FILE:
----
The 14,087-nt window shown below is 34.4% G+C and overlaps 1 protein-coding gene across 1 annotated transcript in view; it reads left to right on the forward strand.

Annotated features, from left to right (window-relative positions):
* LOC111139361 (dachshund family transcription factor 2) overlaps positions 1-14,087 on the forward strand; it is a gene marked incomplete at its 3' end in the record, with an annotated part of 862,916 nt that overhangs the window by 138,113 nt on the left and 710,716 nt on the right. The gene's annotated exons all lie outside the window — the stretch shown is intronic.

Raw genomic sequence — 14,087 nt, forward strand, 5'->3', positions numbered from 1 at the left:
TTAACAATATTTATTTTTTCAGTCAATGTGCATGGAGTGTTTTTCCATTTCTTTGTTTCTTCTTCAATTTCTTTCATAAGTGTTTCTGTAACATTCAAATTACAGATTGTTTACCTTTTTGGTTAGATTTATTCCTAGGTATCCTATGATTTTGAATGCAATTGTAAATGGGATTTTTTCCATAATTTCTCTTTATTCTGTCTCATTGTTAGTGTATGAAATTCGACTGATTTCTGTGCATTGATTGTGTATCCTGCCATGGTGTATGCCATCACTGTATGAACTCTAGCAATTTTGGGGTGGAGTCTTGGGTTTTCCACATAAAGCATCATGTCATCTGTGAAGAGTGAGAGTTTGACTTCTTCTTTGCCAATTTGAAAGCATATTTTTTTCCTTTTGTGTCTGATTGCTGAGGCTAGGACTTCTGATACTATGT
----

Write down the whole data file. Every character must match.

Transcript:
The 14,087-nt window shown below is 34.4% G+C and overlaps 1 protein-coding gene across 1 annotated transcript in view; it reads left to right on the forward strand.

Annotated features, from left to right (window-relative positions):
* LOC111139361 (dachshund family transcription factor 2) overlaps positions 1-14,087 on the forward strand; it is a gene marked incomplete at its 3' end in the record, with an annotated part of 862,916 nt that overhangs the window by 138,113 nt on the left and 710,716 nt on the right. The gene's annotated exons all lie outside the window — the stretch shown is intronic.

Raw genomic sequence — 14,087 nt, forward strand, 5'->3', positions numbered from 1 at the left:
TTAACAATATTTATTTTTTCAGTCAATGTGCATGGAGTGTTTTTCCATTTCTTTGTTTCTTCTTCAATTTCTTTCATAAGTGTTTCTGTAACATTCAAATTACAGATTGTTTACCTTTTTGGTTAGATTTATTCCTAGGTATCCTATGATTTTGAATGCAATTGTAAATGGGATTTTTTCCATAATTTCTCTTTATTCTGTCTCATTGTTAGTGTATGAAATTCGACTGATTTCTGTGCATTGATTGTGTATCCTGCCATGGTGTATGCCATCACTGTATGAACTCTAGCAATTTTGGGGTGGAGTCTTGGGTTTTCCACATAAAGCATCATGTCATCTGTGAAGAGTGAGAGTTTGACTTCTTCTTTGCCAATTTGAAAGCATATTTTTTTCCTTTTGTGTCTGATTGCTGAGGCTAGGACTTCTGATACTATGT